Joe’s Tip

“If you don’t want to create a competitive environment, tables can compete against themselves, e.g. see how many points they get in one 15 minute stint then see if they can beat their own record.”


Once points have been worked out, students can be challenged to use the large sheets as poetry banks. Challenge them to create a poem using only the sentences available on their table’s sheet. Depending on their points groups can be given first, second, third and so on, and a choice of different exciting types of paper to write on and different implements to write with, for example, different coloured card, nice felt tips, giant pencils, specially designed paper such as the cheap pads you can buy in stationery shops that have illustrated edges, cool postcards, charcoal, disposable lab coats!


Because this is a group activity, it is key that abilities are mixed. Some groups may decide that there should be one scribe with everyone else feeding in ideas, other groups may want to pair up and write on the big sheet in pairs, one writing one making suggestions, other groups may want to all write independently at the same time. With mixed groups no one should feel left out.

Once first drafts are written poems can be shared with the class and constructive suggestions given to make the poems even stronger. Students can now be encouraged to redraft their work and to feel free to not make every sentence one of the M.O.R.E.R.A.P.S. but to rather get used to regularly thinking about how they can push their writing.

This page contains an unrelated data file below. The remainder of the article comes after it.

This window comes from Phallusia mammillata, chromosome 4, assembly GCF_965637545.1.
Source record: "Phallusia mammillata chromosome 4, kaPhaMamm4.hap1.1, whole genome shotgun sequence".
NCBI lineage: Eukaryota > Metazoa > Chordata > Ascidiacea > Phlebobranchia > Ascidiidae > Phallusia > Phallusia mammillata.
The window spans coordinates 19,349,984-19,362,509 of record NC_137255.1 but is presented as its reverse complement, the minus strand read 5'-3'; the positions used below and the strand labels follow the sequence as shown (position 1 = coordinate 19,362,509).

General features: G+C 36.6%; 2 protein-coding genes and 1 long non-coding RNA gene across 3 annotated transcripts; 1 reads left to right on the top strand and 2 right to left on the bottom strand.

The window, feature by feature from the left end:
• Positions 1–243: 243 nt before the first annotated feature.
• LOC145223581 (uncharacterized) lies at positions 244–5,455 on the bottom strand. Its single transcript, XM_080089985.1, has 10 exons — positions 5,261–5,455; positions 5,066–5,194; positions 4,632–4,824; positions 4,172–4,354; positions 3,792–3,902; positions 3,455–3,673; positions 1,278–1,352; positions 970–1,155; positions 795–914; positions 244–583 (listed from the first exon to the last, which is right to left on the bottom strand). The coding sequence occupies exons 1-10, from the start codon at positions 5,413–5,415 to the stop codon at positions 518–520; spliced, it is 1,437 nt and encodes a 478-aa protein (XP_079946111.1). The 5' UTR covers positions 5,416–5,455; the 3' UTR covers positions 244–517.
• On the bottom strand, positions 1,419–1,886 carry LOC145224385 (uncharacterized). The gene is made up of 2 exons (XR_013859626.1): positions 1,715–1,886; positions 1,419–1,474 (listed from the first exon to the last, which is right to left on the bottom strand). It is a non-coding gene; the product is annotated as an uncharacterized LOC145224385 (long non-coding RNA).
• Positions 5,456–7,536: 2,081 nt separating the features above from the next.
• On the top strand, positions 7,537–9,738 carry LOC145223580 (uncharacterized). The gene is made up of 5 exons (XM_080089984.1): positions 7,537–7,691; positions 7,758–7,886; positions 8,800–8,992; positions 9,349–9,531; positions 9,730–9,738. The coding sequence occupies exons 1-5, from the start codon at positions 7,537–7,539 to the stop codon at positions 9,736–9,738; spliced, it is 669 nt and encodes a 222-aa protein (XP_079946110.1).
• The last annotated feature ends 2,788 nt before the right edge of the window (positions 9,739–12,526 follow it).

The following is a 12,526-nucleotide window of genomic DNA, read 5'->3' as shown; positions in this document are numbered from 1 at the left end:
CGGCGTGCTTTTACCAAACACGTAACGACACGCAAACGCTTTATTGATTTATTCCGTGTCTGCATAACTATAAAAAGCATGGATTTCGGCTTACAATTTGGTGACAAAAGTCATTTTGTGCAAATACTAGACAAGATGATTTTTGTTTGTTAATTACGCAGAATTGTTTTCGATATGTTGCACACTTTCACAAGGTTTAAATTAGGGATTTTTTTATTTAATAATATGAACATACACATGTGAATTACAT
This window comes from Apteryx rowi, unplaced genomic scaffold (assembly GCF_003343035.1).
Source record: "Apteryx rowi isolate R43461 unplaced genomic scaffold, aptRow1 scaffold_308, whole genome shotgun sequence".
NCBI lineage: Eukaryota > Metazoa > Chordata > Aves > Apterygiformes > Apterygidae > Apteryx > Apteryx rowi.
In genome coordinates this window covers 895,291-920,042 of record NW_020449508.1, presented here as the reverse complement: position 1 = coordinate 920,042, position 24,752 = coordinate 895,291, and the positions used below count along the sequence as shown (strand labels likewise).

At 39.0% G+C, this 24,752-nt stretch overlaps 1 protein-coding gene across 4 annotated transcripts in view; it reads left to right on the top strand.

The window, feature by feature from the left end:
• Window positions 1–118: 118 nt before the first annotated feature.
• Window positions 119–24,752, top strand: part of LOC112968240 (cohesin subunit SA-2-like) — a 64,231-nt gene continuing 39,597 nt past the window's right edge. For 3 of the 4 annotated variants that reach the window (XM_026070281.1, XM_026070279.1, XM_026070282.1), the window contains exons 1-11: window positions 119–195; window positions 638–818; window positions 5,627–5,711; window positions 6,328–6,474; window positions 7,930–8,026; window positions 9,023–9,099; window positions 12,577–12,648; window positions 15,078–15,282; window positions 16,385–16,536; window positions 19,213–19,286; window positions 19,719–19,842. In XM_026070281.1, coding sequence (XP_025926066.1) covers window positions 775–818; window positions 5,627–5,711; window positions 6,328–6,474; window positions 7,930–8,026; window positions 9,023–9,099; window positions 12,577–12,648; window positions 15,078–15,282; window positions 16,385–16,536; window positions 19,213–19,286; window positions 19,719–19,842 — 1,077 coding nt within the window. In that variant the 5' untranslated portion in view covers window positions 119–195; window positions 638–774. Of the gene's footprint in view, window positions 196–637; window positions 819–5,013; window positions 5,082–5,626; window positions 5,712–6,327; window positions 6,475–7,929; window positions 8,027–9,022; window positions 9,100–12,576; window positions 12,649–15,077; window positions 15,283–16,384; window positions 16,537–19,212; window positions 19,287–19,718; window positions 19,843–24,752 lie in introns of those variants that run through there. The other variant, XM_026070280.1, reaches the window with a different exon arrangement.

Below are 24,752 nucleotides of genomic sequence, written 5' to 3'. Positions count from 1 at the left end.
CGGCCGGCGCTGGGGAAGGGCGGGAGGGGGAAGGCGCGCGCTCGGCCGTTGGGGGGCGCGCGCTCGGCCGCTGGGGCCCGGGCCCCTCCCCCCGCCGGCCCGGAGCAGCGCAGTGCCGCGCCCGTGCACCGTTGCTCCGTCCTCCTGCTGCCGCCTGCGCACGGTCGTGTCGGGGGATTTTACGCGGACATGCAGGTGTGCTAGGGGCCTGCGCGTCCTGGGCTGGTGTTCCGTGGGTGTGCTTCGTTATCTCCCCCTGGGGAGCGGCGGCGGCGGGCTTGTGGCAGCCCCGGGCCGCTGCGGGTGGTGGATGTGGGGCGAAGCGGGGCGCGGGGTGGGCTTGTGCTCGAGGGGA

Thanks to Joseph Coelho, National Poetry Day, Hull UK City of Culture and the staff and pupils at Collingwood Primary School, Hull.

The M.O.R.E.R.A.P.S. competition

Tell the students that they are going to have a competition between their table groups (mixed table groups) to see who can get the most points by writing examples of each of the M.O.R.E.R.A.P.S. all on the theme of freedom.

With the classes help assign a point value between 1-10 to each of the M.O.R.E.R.A.P.S.

for example, Metaphor = 8 points Onomatopoeia = 4 points Rhyme = 2 points

and so on – it is important that points are decided by the class reflecting how hard or difficult a particular device is to do (this will be different for each class.)

Give each table group a huge piece of sugar paper and lots of pens/pencils to ensure everyone can write at the same time. The writing does not have to be in straight lines – the aim is to cover the paper in poetic lines. Some words will be big, some small, some upside down.

Tell students that each time they write a metaphor they will get 8 points and each time they write a sentence that uses onomatopoeia they will get 4 points and so on. The sentences can be serious, fun, silly or nonsensical. Just as long as they keep the theme of freedom in mind.

Tell the class that if they manage to use more than one device in a single sentence the points will be multiplied for instance...

The sun is an orange zooming across the sky, it flies so high.

This sentence uses metaphor, onomatopoeia and rhyme and so its points equal 8 x 4 x 2 = 64

Depending on the combination of devices and the points assigned it is very possible to get sentences worth tens of thousands of points (these sentences might be quite long).

Bonus points can be given for groups that manage to write examples of all of the M.O.R.E.R.A.P.S. or that write particularly strong sentences. Minus points can be assigned to a device (i.e. rhyme) if you have a class that is perhaps over using a certain device.

Joseph’s new book How to Write Poems is full of more useful tips and poetry starting points. It is published by Bloomsbury 978-1408889497, £9.99 pbk, take a look inside (link to PDF).

Books for Keeps No.226 September 2017 9

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